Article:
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How to rate the fully satisfactory performer

Probably the toughest call that managers have to make is how to rate the individual whose performance all year has been fully satisfactory, where there are no important deficiencies that have to be worked on, and where the person has made some contributions that are well above average. Should Mary, for example, who has performed this way, be rated as Meets Expectations — the company’s middle rating — or is she really over the line and into the Exceeds Expectations category? 

Here’s an informal test that many managers have found useful. In thinking about which rating level — Meets Expectations or Exceeds Expectations — best describes Mary’s performance, think about her résumé. What did Mary do in the past 12 months that was so significant that she had to update her résumé to include it? If your answer is, well, Mary did every part of her job just fine but there’s wasn’t anything that belongs on her résumé, then the right answer is Meets Expectations, not Exceeds Expectations.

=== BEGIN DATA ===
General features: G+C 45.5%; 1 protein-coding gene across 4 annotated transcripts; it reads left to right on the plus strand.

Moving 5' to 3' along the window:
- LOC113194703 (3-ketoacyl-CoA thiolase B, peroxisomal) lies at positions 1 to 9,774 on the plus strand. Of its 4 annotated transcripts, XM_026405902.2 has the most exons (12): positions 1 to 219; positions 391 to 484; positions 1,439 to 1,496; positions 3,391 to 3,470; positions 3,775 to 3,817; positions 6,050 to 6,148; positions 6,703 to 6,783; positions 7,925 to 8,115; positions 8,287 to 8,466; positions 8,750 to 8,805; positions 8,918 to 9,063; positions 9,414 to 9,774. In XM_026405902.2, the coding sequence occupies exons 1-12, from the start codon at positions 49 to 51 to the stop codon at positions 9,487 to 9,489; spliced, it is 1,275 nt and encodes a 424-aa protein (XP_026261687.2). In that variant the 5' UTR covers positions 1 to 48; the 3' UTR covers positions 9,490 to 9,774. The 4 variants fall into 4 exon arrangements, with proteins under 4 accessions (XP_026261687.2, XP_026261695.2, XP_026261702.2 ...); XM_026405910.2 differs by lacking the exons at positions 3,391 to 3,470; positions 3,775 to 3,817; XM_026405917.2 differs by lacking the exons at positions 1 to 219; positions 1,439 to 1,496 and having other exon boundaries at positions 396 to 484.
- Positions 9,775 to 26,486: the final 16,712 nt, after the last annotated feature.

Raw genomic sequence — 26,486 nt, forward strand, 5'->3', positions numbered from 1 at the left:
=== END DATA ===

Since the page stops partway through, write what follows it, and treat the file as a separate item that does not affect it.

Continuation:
Then ask, what skills did Mary acquire over the past 12 months that were so important that she needed to update her résumé to include them? If your answer is, well, Mary went to a couple of training programs and learned how to make PowerPoint presentations, but there wasn’t anything that caused her résumé to need updating, you’re looking at a Meets rating, not an Exceeds.

Finally, ask yourself, who are the people Mary so influenced that they said, “Make sure I’m listed on your résumé as a reference”? If your answer is, well, Mary gets along well with everybody but there’s nobody . . .”

You get the point. If a person has performed well but not at a level where her résumé has to be changed, that’s a good indicator that Meets Expectation is the most appropriate rating.

About the Author

Dick Grote has been a management consultant for almost thirty years, specializing exclusively in the field of employee performance appraisal and management. As a consultant, he has created employee performance management systems for several hundred of the world’s best known and most respected companies, including Texas Instruments, JCPenney, Miller Brewing Company, American Airlines, Macy’s, Raytheon, Burlington Northern Santa Fe Railroad, and Herman Miller.


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